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So that's the new fireplace our very nice landlady had installed for us when we moved in here a few years ago. It's small, cheerful, and doesn't really take large firewood pieces. It's also a fair way from my seat in the lounge room, and out of sight of me behind a short wall. This means that unless I'm supernaturally tuned in to the fire, it keeps going out. As we found out for the first year. So what to do, what to do?

The second winter, I was going to be prepared. I'd been buying up bits and pieces of hardware that bolts, plugs, or connects to Arduino boards, and had a few Unos sitting around wanting jobs to do. The project took shape that first spring, and by next autumn I'd built it, used it, and then disassembled it again after the second winter because this year I'll be extending th scope of the project considerably.

I know the more cynical might be saying "put up a chunk of mirror" or even "sit in another chair in the lounge" but that's kind of evading the technology and engineering that could be applied. %) Anyway - this was a bit of fun to play with.

So What Does It Do?

This is one of those "fun but overkill" things. I needed some way (other than getting up every half hour and checking) to tell when the fire had burned down and needed to be re-laid. The Uno is in effect acting like a repeater, lighting a LED when the infrared output of the fire fell below a certain threshold. I worked that out by trial and error, and every time the flames went out and the coals stopped giving off infra-red, the LED was my signal to get up and lay more wood in the fire. It's automation of the act of getting up and checking the fire.

Step 1: The Bits

The parts I used were

Arduino Uno (shown in the photo with some sensor wires attached, perhaps not the same pins as I ended up using, a bit long ago now to remember.)

IR / Flame sensor (the foreground bit in the other photo, with what looks like a black LED pointing to the right.) This turned out to be a bit different to what I'd been expecting, but worked in the end.

An LED and 330 ohm resistor. (not shown)

Some old phone cable.

A USB plugpack and a small cardboard box to hide the Uno in, a few ends of double sided tape, some electrical tape, and some bendable solid wire for holding the sensor in place.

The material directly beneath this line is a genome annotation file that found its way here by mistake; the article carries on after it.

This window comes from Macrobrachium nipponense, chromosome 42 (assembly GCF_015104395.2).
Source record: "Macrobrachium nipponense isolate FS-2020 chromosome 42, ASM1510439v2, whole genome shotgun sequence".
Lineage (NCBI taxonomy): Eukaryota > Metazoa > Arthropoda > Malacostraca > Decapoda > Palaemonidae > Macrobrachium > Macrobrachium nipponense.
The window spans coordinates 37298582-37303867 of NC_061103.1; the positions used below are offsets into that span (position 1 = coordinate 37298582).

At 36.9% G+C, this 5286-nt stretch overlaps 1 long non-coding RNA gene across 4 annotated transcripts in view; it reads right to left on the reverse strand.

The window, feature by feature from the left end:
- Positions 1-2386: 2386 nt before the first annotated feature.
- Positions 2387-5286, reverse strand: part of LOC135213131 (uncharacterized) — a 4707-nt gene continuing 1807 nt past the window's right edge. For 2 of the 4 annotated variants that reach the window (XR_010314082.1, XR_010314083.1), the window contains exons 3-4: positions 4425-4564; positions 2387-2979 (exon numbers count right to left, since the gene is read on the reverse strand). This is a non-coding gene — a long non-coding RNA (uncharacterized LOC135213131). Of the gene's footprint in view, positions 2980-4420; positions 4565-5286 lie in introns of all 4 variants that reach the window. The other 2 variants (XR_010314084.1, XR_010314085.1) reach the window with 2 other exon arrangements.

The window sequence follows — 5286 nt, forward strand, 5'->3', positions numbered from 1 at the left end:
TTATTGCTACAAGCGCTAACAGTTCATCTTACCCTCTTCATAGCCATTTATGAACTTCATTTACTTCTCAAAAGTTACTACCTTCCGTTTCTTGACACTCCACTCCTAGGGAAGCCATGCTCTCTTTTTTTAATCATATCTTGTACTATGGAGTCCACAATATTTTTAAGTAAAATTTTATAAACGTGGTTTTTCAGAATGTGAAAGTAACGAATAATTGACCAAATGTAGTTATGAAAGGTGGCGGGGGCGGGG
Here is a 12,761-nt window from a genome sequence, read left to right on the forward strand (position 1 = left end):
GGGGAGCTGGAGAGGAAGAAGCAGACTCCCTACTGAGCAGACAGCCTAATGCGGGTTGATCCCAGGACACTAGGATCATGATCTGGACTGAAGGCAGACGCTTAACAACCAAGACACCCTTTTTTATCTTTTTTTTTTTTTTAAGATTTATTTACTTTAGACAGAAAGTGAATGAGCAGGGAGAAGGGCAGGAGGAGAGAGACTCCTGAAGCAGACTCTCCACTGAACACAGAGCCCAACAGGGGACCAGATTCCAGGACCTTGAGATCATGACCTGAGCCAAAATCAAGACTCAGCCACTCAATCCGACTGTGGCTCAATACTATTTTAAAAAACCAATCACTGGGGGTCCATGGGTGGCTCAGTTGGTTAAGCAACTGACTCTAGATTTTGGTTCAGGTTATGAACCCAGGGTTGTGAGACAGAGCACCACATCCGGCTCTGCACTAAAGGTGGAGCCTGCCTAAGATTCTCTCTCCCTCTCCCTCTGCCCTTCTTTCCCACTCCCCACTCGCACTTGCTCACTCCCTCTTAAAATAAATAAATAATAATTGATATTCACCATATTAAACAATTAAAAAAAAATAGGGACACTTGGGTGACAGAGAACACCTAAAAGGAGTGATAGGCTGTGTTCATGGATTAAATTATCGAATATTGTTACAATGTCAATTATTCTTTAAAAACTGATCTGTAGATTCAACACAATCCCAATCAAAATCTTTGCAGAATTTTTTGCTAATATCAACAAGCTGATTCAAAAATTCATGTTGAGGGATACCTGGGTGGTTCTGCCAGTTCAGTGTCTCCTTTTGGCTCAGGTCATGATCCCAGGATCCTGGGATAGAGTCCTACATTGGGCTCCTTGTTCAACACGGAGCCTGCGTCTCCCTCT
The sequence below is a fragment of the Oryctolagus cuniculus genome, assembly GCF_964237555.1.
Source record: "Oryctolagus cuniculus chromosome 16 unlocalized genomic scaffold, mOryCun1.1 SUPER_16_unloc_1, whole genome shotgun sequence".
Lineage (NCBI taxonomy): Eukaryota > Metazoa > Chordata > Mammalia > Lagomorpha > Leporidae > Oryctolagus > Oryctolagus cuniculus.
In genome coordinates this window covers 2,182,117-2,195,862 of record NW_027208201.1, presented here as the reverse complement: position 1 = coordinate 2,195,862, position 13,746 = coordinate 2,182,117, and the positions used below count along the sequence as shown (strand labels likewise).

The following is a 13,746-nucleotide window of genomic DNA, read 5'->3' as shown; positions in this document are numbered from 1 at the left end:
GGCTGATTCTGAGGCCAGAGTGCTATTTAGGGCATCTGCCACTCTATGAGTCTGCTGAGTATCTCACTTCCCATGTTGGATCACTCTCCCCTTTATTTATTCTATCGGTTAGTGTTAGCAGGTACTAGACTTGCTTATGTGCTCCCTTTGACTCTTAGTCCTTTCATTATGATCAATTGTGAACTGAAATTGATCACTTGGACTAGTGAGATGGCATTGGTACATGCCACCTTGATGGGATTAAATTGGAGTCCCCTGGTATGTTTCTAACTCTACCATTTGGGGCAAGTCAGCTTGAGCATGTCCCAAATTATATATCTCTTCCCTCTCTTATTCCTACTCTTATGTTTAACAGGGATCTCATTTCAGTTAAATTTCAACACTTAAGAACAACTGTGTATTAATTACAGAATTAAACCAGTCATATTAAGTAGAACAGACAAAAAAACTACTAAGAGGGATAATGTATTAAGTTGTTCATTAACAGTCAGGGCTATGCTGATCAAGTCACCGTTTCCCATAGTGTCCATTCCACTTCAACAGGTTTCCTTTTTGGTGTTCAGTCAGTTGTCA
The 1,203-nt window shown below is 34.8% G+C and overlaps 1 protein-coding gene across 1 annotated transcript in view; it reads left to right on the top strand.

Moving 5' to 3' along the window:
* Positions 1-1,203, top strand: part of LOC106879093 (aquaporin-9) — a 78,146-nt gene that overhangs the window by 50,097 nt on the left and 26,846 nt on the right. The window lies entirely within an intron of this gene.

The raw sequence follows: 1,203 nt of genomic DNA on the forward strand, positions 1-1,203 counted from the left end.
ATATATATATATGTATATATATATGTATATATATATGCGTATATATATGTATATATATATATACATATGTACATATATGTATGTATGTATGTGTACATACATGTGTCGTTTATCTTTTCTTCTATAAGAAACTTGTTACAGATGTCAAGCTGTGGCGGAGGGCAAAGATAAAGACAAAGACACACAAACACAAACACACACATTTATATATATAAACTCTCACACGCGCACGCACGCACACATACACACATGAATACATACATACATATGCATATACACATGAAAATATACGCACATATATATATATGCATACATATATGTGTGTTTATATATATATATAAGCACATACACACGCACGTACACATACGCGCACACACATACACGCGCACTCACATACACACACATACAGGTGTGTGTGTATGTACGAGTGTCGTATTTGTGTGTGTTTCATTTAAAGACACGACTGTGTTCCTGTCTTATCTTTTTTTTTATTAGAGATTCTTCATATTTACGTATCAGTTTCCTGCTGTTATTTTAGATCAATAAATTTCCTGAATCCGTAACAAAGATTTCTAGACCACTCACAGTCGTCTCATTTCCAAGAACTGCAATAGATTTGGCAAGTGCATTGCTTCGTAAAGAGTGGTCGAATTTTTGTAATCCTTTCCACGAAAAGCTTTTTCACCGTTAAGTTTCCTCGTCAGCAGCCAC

The tools used were just general hand tools, soldering iron, pliers, etc.

Step 2: Assembly and Setup

Putting it together was easy - the flame sensor has four pins, two of which are supply (it runs on 5V) and it supplies a switched output and an analog signal. As I didn't want to mess with adjusting the trigger point on the sensor every time I wanted to change it, I just used three lines of the telephone cable to wire it up +, -, and A (for Anaog) and set the trigger point in the software.

The LED was also simple, wire two of the wires in a second piece of telephone cable to the pins, and a resistor in series with one of the LED's pins. (Doesn't matter which one.)

The wire from the sensor + goes to 5V supplied by the Uno on board regulator, no problem, it doesn't draw much current at all.

The wire from the sensor - goes to the Uno ground, and the A (analog output) wire I put to A1 on the Uno.

The LED is connected between Uno ground and digital pin 4. Which way around? Put one wire in the GND and the other on 5V. If that works, transfer the wire from the 5V point to D4. If not, reverse the leads and try again.

So I connected it all up, uploaded the sketch to the Uno, pointed the sensor at the fireplace, and . . . nothing . . .

Turns out fires, infrared radiation, and these sensors, really do feel the effect of the inverse square law. That was annoying. I thought perhaps the lens end of the IR detector (the black LED looking thing) might focus some IR energy but it was either too sharply focused or else there just wasn't enough signal around.